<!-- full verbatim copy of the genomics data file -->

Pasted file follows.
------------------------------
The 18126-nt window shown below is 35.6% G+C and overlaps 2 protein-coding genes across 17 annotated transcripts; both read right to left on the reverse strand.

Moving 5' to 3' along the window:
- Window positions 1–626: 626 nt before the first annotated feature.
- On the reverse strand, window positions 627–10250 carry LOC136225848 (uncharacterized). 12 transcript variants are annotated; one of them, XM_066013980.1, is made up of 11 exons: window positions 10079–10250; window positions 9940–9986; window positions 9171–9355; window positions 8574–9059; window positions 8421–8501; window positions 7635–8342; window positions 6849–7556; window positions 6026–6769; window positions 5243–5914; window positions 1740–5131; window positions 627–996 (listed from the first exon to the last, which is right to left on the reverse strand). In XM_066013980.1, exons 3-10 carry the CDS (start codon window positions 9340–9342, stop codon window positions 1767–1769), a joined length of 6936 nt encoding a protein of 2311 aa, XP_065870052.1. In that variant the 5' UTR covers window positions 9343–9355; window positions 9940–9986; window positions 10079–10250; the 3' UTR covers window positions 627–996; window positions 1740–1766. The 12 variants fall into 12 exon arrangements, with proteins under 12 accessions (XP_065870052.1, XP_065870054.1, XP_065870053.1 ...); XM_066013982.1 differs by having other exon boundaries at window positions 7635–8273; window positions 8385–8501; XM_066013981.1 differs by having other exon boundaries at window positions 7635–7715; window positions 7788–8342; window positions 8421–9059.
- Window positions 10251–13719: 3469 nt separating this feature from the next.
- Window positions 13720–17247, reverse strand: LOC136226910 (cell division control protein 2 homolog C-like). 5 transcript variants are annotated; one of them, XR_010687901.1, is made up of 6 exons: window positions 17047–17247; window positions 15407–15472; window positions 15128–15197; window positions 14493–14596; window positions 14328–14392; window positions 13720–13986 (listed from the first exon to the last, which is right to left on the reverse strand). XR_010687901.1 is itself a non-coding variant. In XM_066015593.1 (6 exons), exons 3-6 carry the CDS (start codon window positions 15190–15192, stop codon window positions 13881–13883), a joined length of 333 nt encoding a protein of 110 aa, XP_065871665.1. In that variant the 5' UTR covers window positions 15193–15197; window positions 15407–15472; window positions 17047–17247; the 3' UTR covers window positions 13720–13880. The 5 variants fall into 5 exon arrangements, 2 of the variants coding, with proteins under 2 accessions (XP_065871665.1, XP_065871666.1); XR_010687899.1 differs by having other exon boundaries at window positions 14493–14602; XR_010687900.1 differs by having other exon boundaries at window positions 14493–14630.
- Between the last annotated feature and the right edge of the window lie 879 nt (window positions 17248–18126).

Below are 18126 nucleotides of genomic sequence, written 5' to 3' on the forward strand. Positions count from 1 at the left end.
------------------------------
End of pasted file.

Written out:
The 18126-nt window shown below is 35.6% G+C and overlaps 2 protein-coding genes across 17 annotated transcripts; both read right to left on the reverse strand.

Moving 5' to 3' along the window:
- Window positions 1–626: 626 nt before the first annotated feature.
- On the reverse strand, window positions 627–10250 carry LOC136225848 (uncharacterized). 12 transcript variants are annotated; one of them, XM_066013980.1, is made up of 11 exons: window positions 10079–10250; window positions 9940–9986; window positions 9171–9355; window positions 8574–9059; window positions 8421–8501; window positions 7635–8342; window positions 6849–7556; window positions 6026–6769; window positions 5243–5914; window positions 1740–5131; window positions 627–996 (listed from the first exon to the last, which is right to left on the reverse strand). In XM_066013980.1, exons 3-10 carry the CDS (start codon window positions 9340–9342, stop codon window positions 1767–1769), a joined length of 6936 nt encoding a protein of 2311 aa, XP_065870052.1. In that variant the 5' UTR covers window positions 9343–9355; window positions 9940–9986; window positions 10079–10250; the 3' UTR covers window positions 627–996; window positions 1740–1766. The 12 variants fall into 12 exon arrangements, with proteins under 12 accessions (XP_065870052.1, XP_065870054.1, XP_065870053.1 ...); XM_066013982.1 differs by having other exon boundaries at window positions 7635–8273; window positions 8385–8501; XM_066013981.1 differs by having other exon boundaries at window positions 7635–7715; window positions 7788–8342; window positions 8421–9059.
- Window positions 10251–13719: 3469 nt separating this feature from the next.
- Window positions 13720–17247, reverse strand: LOC136226910 (cell division control protein 2 homolog C-like). 5 transcript variants are annotated; one of them, XR_010687901.1, is made up of 6 exons: window positions 17047–17247; window positions 15407–15472; window positions 15128–15197; window positions 14493–14596; window positions 14328–14392; window positions 13720–13986 (listed from the first exon to the last, which is right to left on the reverse strand). XR_010687901.1 is itself a non-coding variant. In XM_066015593.1 (6 exons), exons 3-6 carry the CDS (start codon window positions 15190–15192, stop codon window positions 13881–13883), a joined length of 333 nt encoding a protein of 110 aa, XP_065871665.1. In that variant the 5' UTR covers window positions 15193–15197; window positions 15407–15472; window positions 17047–17247; the 3' UTR covers window positions 13720–13880. The 5 variants fall into 5 exon arrangements, 2 of the variants coding, with proteins under 2 accessions (XP_065871665.1, XP_065871666.1); XR_010687899.1 differs by having other exon boundaries at window positions 14493–14602; XR_010687900.1 differs by having other exon boundaries at window positions 14493–14630.
- Between the last annotated feature and the right edge of the window lie 879 nt (window positions 17248–18126).

Below are 18126 nucleotides of genomic sequence, written 5' to 3' on the forward strand. Positions count from 1 at the left end.